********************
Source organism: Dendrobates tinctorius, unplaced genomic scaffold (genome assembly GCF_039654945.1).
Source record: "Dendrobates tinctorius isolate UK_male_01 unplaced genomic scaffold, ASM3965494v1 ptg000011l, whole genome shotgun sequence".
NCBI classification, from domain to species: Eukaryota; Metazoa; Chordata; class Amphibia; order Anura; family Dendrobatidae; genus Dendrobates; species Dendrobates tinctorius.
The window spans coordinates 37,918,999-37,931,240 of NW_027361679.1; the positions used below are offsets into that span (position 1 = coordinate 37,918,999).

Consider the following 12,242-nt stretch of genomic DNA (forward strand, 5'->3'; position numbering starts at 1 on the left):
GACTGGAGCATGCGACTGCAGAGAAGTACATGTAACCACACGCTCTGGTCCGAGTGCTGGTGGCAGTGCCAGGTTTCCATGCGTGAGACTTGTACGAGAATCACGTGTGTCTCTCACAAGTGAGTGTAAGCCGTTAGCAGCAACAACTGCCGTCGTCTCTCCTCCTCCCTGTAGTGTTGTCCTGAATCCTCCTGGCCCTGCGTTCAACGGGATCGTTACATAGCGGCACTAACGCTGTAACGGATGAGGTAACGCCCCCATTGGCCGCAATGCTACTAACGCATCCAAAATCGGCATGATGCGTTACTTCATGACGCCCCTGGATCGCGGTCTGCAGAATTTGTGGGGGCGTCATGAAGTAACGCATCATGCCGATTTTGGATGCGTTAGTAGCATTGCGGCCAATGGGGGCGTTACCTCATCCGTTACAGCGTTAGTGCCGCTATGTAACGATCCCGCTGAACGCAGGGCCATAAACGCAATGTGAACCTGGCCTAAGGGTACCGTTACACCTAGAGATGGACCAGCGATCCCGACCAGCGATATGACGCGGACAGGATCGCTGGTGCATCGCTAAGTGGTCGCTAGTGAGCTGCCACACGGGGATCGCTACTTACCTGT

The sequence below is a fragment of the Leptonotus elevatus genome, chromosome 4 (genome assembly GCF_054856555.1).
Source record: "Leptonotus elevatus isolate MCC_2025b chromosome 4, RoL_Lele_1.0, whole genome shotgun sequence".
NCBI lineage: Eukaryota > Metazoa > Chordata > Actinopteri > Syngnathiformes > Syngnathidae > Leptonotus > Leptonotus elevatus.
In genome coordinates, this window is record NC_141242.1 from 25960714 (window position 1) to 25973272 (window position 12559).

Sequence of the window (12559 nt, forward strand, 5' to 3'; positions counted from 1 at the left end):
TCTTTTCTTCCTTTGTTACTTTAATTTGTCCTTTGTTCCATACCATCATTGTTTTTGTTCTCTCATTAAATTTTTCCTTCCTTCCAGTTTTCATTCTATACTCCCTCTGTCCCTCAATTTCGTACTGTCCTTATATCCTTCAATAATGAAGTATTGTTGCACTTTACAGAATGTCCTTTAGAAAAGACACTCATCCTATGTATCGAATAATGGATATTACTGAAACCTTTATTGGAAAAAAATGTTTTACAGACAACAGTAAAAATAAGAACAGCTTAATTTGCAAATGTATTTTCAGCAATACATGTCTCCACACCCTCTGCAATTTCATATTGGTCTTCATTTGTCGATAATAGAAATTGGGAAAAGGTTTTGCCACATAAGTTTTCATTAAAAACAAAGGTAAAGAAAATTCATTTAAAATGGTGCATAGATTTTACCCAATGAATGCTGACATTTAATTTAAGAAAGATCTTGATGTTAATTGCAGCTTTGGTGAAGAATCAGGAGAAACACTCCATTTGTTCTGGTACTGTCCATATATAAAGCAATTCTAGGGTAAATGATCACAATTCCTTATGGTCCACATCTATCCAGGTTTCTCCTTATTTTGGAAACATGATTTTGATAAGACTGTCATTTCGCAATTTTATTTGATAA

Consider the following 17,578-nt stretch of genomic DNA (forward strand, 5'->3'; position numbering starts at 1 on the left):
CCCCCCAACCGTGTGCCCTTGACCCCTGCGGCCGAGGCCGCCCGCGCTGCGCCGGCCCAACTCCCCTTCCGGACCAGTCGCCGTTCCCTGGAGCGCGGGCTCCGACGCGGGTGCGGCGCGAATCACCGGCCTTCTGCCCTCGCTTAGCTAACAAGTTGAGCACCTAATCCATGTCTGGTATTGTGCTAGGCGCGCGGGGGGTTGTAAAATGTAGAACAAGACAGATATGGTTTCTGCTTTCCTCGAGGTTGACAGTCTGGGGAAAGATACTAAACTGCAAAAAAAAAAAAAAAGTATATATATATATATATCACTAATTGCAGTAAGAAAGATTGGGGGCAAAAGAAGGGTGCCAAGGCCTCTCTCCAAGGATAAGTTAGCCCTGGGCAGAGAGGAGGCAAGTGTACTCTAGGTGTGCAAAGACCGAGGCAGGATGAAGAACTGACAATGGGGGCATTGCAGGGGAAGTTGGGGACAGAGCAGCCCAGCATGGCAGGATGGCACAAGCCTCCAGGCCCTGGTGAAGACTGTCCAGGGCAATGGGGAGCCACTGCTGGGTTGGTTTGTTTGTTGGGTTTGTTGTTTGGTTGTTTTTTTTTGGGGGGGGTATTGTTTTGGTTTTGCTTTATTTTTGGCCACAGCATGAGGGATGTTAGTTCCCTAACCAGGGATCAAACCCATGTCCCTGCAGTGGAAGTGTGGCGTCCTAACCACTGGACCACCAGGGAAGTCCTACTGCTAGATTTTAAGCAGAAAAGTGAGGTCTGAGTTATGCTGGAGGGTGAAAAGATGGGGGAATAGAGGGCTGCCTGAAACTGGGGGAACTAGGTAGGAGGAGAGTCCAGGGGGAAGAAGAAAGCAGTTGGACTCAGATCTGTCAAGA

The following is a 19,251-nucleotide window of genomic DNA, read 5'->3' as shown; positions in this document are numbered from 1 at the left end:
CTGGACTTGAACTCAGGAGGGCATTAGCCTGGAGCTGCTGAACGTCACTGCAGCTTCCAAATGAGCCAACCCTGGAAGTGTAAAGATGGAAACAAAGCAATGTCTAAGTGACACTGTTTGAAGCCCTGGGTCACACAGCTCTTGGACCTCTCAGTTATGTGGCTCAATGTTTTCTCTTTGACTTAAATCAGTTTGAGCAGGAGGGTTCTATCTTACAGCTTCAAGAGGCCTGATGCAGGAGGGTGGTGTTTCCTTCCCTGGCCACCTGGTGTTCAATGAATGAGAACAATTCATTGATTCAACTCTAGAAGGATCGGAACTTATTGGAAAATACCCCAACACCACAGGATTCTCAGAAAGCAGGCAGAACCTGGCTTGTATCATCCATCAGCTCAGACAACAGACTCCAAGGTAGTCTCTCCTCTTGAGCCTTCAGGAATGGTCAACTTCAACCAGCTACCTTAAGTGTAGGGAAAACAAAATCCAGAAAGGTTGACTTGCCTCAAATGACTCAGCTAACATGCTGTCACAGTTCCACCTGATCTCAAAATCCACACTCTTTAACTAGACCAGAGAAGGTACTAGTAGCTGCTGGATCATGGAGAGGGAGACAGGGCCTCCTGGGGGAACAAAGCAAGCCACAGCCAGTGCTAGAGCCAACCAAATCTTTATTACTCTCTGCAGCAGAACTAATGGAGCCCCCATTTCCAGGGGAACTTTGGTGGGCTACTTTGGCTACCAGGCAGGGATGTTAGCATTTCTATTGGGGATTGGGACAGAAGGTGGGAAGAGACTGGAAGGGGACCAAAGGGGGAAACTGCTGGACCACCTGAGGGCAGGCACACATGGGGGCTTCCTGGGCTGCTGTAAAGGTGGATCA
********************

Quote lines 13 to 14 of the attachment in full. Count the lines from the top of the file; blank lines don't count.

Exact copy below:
Consider the following 17,578-nt stretch of genomic DNA (forward strand, 5'->3'; position numbering starts at 1 on the left):
CCCCCCAACCGTGTGCCCTTGACCCCTGCGGCCGAGGCCGCCCGCGCTGCGCCGGCCCAACTCCCCTTCCGGACCAGTCGCCGTTCCCTGGAGCGCGGGCTCCGACGCGGGTGCGGCGCGAATCACCGGCCTTCTGCCCTCGCTTAGCTAACAAGTTGAGCACCTAATCCATGTCTGGTATTGTGCTAGGCGCGCGGGGGGTTGTAAAATGTAGAACAAGACAGATATGGTTTCTGCTTTCCTCGAGGTTGACAGTCTGGGGAAAGATACTAAACTGCAAAAAAAAAAAAAAAGTATATATATATATATATCACTAATTGCAGTAAGAAAGATTGGGGGCAAAAGAAGGGTGCCAAGGCCTCTCTCCAAGGATAAGTTAGCCCTGGGCAGAGAGGAGGCAAGTGTACTCTAGGTGTGCAAAGACCGAGGCAGGATGAAGAACTGACAATGGGGGCATTGCAGGGGAAGTTGGGGACAGAGCAGCCCAGCATGGCAGGATGGCACAAGCCTCCAGGCCCTGGTGAAGACTGTCCAGGGCAATGGGGAGCCACTGCTGGGTTGGTTTGTTTGTTGGGTTTGTTGTTTGGTTGTTTTTTTTTGGGGGGGGTATTGTTTTGGTTTTGCTTTATTTTTGGCCACAGCATGAGGGATGTTAGTTCCCTAACCAGGGATCAAACCCATGTCCCTGCAGTGGAAGTGTGGCGTCCTAACCACTGGACCACCAGGGAAGTCCTACTGCTAGATTTTAAGCAGAAAAGTGAGGTCTGAGTTATGCTGGAGGGTGAAAAGATGGGGGAATAGAGGGCTGCCTGAAACTGGGGGAACTAGGTAGGAGGAGAGTCCAGGGGGAAGAAGAAAGCAGTTGGACTCAGATCTGTCAAGA